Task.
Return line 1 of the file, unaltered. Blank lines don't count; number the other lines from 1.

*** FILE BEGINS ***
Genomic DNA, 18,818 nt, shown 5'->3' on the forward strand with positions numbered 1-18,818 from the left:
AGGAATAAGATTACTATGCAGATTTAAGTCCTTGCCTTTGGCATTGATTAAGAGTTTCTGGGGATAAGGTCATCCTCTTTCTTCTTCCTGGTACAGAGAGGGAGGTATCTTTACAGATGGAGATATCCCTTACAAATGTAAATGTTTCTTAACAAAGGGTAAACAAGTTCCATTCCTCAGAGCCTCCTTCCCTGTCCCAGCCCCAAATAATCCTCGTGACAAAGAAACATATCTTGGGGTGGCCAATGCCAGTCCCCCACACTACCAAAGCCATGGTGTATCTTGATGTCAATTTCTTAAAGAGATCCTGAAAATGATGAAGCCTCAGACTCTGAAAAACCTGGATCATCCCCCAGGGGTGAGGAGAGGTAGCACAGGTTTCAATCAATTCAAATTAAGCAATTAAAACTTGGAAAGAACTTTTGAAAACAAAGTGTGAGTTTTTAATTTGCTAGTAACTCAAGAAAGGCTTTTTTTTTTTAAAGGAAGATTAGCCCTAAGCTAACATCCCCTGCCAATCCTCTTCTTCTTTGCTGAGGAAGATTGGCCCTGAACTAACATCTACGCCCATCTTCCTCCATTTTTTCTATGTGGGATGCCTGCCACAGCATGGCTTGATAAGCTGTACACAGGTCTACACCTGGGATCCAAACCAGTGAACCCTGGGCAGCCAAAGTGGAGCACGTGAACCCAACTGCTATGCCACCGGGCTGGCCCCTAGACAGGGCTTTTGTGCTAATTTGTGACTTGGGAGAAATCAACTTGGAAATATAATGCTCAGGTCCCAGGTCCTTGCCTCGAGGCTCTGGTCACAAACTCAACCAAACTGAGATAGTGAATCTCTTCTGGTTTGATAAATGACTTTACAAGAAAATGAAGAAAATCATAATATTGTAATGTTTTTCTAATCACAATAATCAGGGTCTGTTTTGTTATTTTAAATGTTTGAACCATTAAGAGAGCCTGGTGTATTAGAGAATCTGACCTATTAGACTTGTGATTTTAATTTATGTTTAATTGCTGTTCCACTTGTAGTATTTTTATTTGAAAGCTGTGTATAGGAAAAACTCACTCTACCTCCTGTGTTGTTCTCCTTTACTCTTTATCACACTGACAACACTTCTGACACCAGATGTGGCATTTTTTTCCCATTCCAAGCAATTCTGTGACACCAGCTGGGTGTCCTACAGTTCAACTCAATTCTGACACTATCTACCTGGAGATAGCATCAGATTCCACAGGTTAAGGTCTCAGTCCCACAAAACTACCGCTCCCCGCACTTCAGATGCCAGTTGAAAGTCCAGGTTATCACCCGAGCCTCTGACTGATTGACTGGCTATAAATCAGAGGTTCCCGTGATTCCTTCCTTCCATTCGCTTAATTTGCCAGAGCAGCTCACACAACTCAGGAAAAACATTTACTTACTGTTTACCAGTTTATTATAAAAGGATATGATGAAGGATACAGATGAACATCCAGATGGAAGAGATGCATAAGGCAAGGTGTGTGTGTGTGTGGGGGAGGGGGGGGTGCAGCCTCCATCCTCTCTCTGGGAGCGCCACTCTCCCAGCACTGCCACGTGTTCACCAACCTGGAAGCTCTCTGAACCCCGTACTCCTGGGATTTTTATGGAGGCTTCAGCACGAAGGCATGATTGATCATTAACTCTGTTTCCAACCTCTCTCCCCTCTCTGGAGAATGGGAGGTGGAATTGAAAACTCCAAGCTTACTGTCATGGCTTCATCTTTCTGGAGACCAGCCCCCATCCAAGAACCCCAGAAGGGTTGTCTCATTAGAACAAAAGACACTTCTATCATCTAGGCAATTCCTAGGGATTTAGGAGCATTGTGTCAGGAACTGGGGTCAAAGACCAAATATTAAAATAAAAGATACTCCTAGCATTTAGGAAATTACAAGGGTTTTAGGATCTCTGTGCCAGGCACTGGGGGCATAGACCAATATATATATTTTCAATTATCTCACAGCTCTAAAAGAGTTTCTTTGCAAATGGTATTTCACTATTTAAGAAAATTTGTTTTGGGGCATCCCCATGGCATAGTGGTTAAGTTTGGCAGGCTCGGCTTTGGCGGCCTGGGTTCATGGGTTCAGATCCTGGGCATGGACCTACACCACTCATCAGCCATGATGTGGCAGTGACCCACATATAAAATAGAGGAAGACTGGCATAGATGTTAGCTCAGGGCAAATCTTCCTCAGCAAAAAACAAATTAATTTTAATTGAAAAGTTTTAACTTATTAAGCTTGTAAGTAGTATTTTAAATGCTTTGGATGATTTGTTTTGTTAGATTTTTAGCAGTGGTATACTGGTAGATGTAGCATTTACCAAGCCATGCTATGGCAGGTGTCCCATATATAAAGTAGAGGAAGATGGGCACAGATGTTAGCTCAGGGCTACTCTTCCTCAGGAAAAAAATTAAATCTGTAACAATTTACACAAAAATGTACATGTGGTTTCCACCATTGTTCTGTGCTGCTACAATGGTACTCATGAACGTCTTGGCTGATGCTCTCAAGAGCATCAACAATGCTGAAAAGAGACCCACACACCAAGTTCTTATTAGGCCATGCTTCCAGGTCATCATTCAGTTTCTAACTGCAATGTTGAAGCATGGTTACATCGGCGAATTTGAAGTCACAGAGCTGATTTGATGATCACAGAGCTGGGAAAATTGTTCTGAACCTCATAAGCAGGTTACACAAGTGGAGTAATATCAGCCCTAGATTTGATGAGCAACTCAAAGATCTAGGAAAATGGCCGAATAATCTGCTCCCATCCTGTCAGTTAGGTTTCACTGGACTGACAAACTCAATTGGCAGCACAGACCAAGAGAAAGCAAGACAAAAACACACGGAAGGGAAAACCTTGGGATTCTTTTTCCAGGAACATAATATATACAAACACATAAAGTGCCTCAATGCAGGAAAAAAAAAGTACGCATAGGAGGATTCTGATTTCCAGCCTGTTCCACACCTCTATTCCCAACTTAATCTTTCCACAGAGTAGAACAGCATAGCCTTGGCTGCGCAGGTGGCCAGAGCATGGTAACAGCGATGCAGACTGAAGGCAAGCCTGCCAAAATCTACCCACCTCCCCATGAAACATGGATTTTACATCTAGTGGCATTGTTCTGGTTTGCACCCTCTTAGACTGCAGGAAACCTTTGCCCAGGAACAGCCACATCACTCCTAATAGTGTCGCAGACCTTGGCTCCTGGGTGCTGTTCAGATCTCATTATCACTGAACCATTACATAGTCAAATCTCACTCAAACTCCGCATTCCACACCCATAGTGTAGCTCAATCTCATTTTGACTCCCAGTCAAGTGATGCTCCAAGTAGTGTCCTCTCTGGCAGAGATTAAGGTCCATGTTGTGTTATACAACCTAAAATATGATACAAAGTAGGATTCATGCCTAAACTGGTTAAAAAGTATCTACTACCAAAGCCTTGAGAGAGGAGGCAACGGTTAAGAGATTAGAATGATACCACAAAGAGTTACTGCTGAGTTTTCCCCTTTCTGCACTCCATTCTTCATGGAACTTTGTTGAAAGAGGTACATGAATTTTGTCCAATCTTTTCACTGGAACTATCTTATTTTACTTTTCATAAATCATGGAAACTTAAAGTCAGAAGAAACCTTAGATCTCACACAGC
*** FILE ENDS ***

Genomic DNA, 18,818 nt, shown 5'->3' on the forward strand with positions numbered 1-18,818 from the left: